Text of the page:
Poet of Precision: Robert Bresson

At the National Gallery of Art March 7 through April 3

Like the God whose existence they implicitly affirm, Robert Bresson’s films work in mysterious ways.

Knowing little about the director apart from the fact that he was highly regarded in Europe, two newly married college friends and I attended the American premiere of Bresson’s Au Hasard, Balthazar at the 1966 New York Film Festival. This spare, episodic chronicle of the birth, life, and death of a donkey held our interest, but afterward none of us thought we understood it. Several months later, while flipping through a French film magazine, I came upon some stills from the movie and was surprised to feel my eyes well up with tears. I phoned my friends to tell them of my experience, only to hear a stranger story: It seemed that the wife had seen an expensive bronze sculpture of a donkey in an art gallery window and impulsively bought it, a purchase well beyond their means. In the midst of berating her for such extravagance, her husband had a sudden illumination: “You’ve bought Balthazar.”

Thanks to the efforts of Peggy Parsons, the National Gallery of Art’s head of film programming, area audiences now have a rare opportunity to experience Bresson’s work. Starting this Sunday and continuing on weekends through April 3, the gallery will present newly struck prints of the 13 features the director made between 1943 and 1983—his entire oeuvre except for Affaires Publiques, a 1934 short comedy, fragments of which survive but could not be obtained for this retrospective.

Like Kelly Gordon, who runs the Hirshhorn’s independent cinema series, Parsons showcases films that are not otherwise available in the Washington area and, in many cases, may never be shown again. “Even if someone comes to one of my screenings and walks out before the end, I feel I’ve done my job,” she says. An unsung hero of the local cultural scene, Parsons initiated the gallery’s invaluable film programs in 1981. The Bresson retrospective is the only series she’s ever repeated. “In the ’80s,” she reflects, “we concentrated on major international filmmakers—Renoir, Cocteau, Rossellini, and Dryer. Aware of Bresson’s importance, especially his profound influence on other directors, I contacted American, Canadian, and European distributors in 1988 to find the best possible prints. Unfortunately, some of them were in abominable condition. Several were only available in 16 mm, and only two or three of the 35 mm prints were in good shape.” Because of a dispute over the distribution rights of The Devil Probably, Parsons was unable to include it. “We did the best we could,” she says, “but I didn’t feel we had really done Bresson justice.”

The current retrospective, which is touring cultural centers in New York, San Francisco, Chicago, Toronto, Boston, and other cities, is the result of Cinematheque Ontario film curator James Quandt’s passion for Bresson’s work. His quest to assemble a complete collection of new 35 mm prints, a project endorsed by the 97-year-old filmmaker himself and supported by the cultural ministries of France and Canada, turned out to be more difficult than he had anticipated. Quandt had initially expected to complete the job in three years, but it ended up taking twice as long before all the rights were cleared and English-subtitled prints were struck. The traveling show is accompanied by a handsomely produced, 612-page anthology of essays about Bresson that Quandt edited (including three interviews with the reticent filmmaker), available at the gallery’s bookshop, along with a new edition of Notes on Cinematography, the filmmaker’s long-out-of-print collection of maxims and musings about his art.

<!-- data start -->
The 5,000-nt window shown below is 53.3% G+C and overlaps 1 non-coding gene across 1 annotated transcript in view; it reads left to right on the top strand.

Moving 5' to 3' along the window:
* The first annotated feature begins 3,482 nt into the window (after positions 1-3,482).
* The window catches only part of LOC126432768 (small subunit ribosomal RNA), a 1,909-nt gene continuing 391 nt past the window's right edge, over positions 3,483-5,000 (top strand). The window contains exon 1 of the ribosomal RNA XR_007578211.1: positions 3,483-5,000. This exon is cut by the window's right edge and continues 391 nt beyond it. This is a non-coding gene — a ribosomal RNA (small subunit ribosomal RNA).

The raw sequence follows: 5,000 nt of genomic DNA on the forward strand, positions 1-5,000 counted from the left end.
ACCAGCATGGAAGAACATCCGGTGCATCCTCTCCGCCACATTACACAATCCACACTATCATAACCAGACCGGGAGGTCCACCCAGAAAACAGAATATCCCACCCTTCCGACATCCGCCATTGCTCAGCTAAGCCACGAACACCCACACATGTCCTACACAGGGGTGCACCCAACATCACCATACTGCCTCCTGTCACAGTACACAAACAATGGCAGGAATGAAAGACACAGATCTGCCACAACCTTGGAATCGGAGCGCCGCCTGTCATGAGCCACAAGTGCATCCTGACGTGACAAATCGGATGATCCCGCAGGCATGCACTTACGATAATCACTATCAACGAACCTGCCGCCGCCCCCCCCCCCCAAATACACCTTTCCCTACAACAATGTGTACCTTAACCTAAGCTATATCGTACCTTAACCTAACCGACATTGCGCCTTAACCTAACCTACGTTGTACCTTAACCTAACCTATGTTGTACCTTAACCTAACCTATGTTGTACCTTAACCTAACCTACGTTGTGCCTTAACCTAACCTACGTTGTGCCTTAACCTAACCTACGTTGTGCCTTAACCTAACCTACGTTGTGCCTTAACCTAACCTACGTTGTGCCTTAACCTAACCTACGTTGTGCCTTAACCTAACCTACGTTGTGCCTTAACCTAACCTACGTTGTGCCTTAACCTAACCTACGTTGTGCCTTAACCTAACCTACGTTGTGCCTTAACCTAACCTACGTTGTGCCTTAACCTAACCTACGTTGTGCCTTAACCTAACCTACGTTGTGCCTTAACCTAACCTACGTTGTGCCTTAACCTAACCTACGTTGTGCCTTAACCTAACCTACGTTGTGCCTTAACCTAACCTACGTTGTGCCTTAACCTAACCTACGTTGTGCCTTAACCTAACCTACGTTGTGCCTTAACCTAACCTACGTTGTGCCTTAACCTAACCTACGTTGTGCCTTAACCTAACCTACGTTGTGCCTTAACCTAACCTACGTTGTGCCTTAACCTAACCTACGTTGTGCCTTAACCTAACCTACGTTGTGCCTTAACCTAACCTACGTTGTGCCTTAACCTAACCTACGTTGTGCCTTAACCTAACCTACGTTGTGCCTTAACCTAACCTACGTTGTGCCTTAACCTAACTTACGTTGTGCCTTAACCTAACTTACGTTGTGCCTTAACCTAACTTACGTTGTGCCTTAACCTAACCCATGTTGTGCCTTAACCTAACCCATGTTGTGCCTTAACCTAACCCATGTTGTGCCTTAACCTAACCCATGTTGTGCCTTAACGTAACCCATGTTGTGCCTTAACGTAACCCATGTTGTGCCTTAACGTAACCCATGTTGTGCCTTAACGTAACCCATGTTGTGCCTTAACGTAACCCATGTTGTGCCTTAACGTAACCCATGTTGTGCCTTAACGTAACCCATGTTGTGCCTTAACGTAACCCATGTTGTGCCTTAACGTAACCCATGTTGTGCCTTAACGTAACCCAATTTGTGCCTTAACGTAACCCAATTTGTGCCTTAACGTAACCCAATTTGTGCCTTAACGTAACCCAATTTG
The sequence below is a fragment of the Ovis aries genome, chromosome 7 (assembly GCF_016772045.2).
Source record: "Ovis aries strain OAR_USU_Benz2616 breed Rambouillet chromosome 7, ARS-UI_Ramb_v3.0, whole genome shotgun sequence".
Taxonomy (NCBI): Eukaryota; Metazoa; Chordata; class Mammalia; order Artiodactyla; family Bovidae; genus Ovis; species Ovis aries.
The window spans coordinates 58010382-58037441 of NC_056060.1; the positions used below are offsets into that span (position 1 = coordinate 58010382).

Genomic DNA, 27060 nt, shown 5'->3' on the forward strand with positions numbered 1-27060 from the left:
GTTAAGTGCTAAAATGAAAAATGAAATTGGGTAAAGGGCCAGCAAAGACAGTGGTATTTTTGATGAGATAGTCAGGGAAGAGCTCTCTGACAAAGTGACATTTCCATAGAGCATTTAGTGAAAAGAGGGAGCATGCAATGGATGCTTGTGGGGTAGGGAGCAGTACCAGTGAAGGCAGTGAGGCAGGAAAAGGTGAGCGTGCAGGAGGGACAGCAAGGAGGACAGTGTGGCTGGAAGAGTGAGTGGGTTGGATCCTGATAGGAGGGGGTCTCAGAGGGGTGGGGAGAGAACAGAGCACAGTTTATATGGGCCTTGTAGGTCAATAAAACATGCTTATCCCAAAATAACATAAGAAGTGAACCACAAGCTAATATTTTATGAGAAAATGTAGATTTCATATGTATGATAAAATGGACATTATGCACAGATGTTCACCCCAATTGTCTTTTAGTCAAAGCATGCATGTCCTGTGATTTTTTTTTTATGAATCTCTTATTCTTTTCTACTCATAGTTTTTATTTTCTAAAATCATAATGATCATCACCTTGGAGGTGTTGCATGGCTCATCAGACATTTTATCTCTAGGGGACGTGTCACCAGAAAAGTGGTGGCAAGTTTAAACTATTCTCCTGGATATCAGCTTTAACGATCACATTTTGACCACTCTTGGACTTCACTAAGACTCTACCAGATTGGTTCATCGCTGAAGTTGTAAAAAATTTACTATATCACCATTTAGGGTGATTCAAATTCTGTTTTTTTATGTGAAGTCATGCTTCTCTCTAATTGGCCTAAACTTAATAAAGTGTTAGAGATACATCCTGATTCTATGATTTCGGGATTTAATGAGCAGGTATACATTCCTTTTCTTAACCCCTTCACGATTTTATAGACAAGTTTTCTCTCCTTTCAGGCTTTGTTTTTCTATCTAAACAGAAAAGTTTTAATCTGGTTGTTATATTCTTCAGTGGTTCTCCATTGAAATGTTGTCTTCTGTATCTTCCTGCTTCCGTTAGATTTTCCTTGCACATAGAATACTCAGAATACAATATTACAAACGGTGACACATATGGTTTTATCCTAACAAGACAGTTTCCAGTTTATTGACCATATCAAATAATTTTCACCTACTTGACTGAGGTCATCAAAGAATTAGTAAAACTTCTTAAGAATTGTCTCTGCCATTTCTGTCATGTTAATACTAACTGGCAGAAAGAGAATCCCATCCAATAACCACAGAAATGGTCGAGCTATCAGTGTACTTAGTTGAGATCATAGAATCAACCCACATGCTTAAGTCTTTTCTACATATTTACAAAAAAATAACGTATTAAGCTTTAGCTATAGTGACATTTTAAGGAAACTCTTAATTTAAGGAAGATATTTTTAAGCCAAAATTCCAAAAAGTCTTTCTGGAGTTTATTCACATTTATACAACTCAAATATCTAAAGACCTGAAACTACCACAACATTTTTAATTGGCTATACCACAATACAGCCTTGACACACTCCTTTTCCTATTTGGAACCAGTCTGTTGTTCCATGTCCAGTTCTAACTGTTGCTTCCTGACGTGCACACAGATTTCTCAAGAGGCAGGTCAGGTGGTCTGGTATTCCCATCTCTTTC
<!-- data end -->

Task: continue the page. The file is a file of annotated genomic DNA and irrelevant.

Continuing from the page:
One of these, “Empty the pond to get the fish,” provides a key to Bresson’s rigorous formalism. Following his second feature, Les Dames du Bois de Boulogne (1945), a richly mounted, intensely acted tale of romantic revenge, the filmmaker set about refining his style. He articulated his agenda precisely: “I want to express things with a minimum of means, showing nothing that is not absolutely essential.” For those of us nurtured on Hollywood movies, which are largely constructed of inessential images, such austerity takes some getting used to.

Bresson’s cinema is not constructed of individual compositions or camera movements, but of the relationships between images. His patterns and meanings are not fully comprehensible until the final shot locks into place. For this reason, Parsons believes that “everyone should have the opportunity to see Bresson’s films more than once. They are so concentrated that a single viewing isn’t sufficient.” Whenever possible, he replaces images with sounds, “[b]ecause the ear,” he observes, “is profound whereas the eye is frivolous, too easily satisfied. The ear is active, imaginative, whereas the eye is passive. When you hear a noise at night, instantly you imagine its cause. The eye can conceive only what is presented to it.” He devotes as much time to preparing his soundtracks as he does to filming. Over the years, background music has nearly disappeared from his work, replaced by carefully orchestrated natural sounds.